Dust control continues to be a significant problem. A large number of surfaces
throughout the school were found with accumulated dust. Dust was observed on items and
surfaces, including personal fans, supply vents, radiators and tabletops. Dust can be irritating to
the eyes, nose and respiratory tract. Dust on ventilation equipment and fans should be cleaned to
prevent re-aerosolization when the system is activated. To prevent dust buildup and
redistribution, flat surfaces should also be wiped and cleaned with a vacuum equipped with the
high efficiency particulate arrestance (HEPA) filter or wet wiped on a regular basis.
The gymnasium uses floor-to-ceiling dividers to separate Gym A and B from Gym C.
The dividers have holes and are covered with vinyl wallpaper, which was peeling (Picture 5).
One cement block wall in Gyms A and B was found to have peeling paint. Due to the age of the
building, the peeling paint may contain lead. Lead paint should be remediated in a manner
consistent with Massachusetts lead paint laws and regulations.

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Refer to 2016 IAQ report for other conditions noted that remain present inside the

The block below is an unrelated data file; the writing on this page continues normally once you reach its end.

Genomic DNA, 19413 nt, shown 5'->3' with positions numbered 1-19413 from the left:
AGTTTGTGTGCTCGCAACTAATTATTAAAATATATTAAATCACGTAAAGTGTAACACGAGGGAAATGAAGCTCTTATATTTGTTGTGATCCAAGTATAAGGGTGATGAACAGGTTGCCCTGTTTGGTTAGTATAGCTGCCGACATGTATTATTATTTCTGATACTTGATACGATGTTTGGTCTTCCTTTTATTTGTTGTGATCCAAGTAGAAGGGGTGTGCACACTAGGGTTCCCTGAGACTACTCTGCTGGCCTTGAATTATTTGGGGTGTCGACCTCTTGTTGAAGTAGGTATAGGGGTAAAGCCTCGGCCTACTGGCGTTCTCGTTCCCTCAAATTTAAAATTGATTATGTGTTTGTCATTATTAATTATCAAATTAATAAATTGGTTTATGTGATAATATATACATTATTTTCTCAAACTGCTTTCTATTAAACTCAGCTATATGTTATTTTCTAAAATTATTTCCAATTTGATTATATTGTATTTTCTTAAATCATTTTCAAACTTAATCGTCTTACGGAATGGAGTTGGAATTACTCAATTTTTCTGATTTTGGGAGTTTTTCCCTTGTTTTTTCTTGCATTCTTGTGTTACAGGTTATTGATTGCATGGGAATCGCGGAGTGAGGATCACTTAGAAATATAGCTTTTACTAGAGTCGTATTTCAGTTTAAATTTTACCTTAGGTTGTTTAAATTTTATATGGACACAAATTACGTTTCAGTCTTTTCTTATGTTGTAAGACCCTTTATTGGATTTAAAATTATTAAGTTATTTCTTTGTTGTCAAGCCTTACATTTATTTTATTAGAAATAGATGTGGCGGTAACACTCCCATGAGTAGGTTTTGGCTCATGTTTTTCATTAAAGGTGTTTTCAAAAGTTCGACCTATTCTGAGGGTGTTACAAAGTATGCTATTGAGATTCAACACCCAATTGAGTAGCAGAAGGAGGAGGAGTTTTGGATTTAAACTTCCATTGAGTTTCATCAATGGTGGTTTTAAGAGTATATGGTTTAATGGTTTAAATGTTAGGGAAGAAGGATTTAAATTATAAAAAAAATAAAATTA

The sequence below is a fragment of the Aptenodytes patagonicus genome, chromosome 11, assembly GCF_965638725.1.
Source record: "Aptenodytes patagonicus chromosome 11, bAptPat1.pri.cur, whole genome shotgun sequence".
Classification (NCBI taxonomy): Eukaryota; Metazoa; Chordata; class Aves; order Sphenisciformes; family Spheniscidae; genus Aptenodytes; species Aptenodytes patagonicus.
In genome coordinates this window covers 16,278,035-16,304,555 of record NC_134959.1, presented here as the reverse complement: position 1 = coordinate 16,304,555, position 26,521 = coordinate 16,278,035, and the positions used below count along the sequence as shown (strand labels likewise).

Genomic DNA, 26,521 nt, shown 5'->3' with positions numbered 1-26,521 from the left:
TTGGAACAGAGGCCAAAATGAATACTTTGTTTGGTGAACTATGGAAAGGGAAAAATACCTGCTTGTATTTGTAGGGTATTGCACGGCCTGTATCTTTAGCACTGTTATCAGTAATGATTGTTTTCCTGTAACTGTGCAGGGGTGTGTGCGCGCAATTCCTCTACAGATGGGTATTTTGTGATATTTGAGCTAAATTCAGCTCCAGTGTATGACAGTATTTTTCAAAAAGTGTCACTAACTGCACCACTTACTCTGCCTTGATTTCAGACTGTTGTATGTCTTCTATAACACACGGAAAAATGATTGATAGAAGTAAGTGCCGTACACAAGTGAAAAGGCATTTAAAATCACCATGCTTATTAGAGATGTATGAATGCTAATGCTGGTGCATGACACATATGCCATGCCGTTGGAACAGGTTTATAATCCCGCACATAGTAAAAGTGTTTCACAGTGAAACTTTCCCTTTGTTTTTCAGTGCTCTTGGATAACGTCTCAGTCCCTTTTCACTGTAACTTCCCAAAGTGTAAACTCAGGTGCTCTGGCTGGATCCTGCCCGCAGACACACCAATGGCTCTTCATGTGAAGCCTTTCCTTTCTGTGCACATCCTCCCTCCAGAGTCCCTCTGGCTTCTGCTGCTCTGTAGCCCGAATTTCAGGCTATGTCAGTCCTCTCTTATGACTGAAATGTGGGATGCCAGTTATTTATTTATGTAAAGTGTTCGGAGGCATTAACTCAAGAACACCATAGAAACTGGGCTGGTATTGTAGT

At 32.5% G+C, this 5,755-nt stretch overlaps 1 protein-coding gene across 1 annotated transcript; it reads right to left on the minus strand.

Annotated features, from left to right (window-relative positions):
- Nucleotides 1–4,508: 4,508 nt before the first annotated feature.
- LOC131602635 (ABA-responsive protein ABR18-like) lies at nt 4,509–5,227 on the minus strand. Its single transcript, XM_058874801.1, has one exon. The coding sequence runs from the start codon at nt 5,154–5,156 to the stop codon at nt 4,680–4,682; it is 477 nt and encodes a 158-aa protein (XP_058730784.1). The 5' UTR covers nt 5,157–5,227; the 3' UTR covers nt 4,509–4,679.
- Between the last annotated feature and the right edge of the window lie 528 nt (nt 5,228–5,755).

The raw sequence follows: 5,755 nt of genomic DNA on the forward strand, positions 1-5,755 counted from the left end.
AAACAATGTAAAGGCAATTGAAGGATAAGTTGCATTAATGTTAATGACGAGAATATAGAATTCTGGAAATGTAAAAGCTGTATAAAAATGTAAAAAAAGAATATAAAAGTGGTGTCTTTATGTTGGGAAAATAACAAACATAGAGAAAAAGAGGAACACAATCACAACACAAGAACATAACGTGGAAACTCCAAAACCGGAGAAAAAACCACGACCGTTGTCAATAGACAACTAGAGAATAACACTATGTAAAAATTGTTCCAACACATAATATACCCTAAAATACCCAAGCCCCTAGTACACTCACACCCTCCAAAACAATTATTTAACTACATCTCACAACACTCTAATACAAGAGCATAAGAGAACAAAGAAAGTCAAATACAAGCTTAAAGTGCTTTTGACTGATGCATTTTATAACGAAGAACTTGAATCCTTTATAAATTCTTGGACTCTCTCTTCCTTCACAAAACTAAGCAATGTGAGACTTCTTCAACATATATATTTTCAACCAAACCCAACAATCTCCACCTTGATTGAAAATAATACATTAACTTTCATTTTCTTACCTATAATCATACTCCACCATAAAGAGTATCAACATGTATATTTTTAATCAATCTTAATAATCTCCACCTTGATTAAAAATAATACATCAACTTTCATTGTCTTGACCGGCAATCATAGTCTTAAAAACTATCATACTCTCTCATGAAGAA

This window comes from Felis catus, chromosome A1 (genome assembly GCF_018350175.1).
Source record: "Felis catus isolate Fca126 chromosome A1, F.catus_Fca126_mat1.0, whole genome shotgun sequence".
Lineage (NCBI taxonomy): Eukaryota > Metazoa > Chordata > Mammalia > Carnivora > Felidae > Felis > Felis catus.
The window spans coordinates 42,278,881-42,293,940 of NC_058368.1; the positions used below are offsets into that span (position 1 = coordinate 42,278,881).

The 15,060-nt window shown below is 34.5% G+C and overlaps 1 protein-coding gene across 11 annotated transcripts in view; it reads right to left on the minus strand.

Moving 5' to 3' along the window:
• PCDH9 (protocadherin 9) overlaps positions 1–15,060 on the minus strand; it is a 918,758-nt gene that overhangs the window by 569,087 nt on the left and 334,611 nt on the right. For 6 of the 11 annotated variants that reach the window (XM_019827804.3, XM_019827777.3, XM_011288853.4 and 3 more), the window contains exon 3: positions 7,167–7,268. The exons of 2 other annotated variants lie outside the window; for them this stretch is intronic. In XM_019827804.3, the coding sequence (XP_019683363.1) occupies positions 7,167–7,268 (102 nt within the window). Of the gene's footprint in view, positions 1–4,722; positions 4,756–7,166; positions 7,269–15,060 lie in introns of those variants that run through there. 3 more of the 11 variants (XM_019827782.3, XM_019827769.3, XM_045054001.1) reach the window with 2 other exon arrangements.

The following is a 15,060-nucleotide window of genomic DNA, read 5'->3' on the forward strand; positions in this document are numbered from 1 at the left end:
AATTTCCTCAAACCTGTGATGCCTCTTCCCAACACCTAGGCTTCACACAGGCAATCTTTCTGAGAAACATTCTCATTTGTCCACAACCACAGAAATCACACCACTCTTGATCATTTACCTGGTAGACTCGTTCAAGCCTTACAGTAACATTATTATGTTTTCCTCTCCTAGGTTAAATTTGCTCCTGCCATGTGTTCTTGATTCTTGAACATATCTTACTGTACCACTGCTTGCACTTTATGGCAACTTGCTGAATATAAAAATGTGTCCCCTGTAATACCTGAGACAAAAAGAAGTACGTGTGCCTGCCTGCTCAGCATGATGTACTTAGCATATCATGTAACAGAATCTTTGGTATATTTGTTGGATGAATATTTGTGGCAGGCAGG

building (Appendix A).

Conclusions/Recommendations
The building is scheduled to be replaced, however that process will take several years
before a new building is open. Therefore, the following recommendations are designed to
improve/maintain indoor air quality of the current building until the new building is opened.
Of primary concern is the reduction of airborne particles that appear to be associated with
the 43-year-old carpeting. The IAQ Program recommends that the wall-to-wall carpeting be
removed from classrooms and media center to reduce airborne dust. Until this is done, the
carpeting will continue to be a source of respirable particulates no matter the amount of cleaning
and/or operation of the HVAC system. Also given the age of the HVAC system, it is also
recommended that improved cleaning activities be implemented throughout the school. To the
extent possible, the operation of ventilation equipment should be improved when the building is
occupied. The following recommendations are provided to improve IAQ for the duration of use
of the building:
1. Implement all remaining recommendations in the 2016 IAQ report. It appears that
minimal implementation of recommendations made in the 2016 IAQ report (Appendix A)
have been conducted to date.
2. Remove wall-to-wall carpeting.
3. Determine if peeling paint in the gyms contain lead. If paint contains lead, remove paint
in a manner consistent with Massachusetts lead paint laws and regulations. If no lead is
present, remove peeling paint.